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Re: (Paleognath monophyly)



> At any rate, the characters advanced by Cracraft
> & Clarke (2001) are as dubious as any others advanced in defense of
> paleognath holophyly.  The posteriorly forked dentary is apparently
> present in Confuciusornithidae,

So what? Fusion of the frontals is a good synapomorphy of Anthropoidea,
despite also occurring in Carcharodontosauridae and Pachypleurosauria.
        Besides, Cracraft & Clarke write "strongly forked". They don't seem
to quantify this (which is a bad point for them).

> and the remaining traits are all as explicable
> within the framework of neoteny

How?

> Furthermore, varying patterns of pneumaticity in
> the cranial elements have been recorded from throughout Archosauria.

:-) That's precisely the point.

> The fact that that parental care is not exclusively restricted, at least
to my
> knowledge, to males in paleognaths renders this is a weak synapomorphy,
> as does its lack of applicability to extinct paleognaths, such as the
> lithornithids.

Its lack of applicability to, say, *Ichthyornis* does make it somewhat
weaker. But nevertheless, crocodiles and neognaths lack this character, so
it is most parsimoniously optimized as an unambiguous apomorphy of
Palaeognathae (in cladospeak).

> What remains is scant evidence to contradict a significant
> amount of work indicating that the paleognaths are polyphyletic,

What do those hypotheses look like? Even Feduccia doesn't agree with
ostriches being derived from ergilornithid cranes, and I haven't seen any
other explicit hypotheses of paleognath polyphyly.

Sorry for my too short explanation of why ABSRD is meanwhile considered
pseudoscience (in my last post). An important part is that Feduccia et al.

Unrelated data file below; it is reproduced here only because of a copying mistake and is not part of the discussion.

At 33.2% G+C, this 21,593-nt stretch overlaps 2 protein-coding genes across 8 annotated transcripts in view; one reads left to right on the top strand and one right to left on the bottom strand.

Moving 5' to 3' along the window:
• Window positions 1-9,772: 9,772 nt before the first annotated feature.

offer no alternative. They never make clear what, if anything, they think is
the closest known relative of birds -- which would give us a testable
hypothesis. They just say ABSRD -- "anything but a small running dinosaur".

> not the least of which is the neotenic derivation
> of the paleognathous palate itself.

What if this neotenic derivation happened only once? Then it would still be
a synapomorphy of Palaeognathae. :-)

> Consider also that various members of Paleognathae, e.g.,
> Tinamiformes, 'may" (I emphasize may because of the similarities between
> Lithornithiformes and Tinamiformes which so impressed Houde) be more
closely
> related to Neognathae (in the tinamou's case, to Galliformes) than they
are
> to other paleognaths.

Feduccia points out (in his 1996 book) the similarities in sternal shape of
Tinamidae and Galliformes. That's a rather small number of characters,
however -- and not applicable to ratites with their reduced sterna. So
perhaps we're looking at synapomorphies of Neornithes here.

> From what I can make of the situation, the case for a
> holophyletic Paleognathae is extremely tenuous.

If it's less bad than all alternatives, then I'll stick to it, however.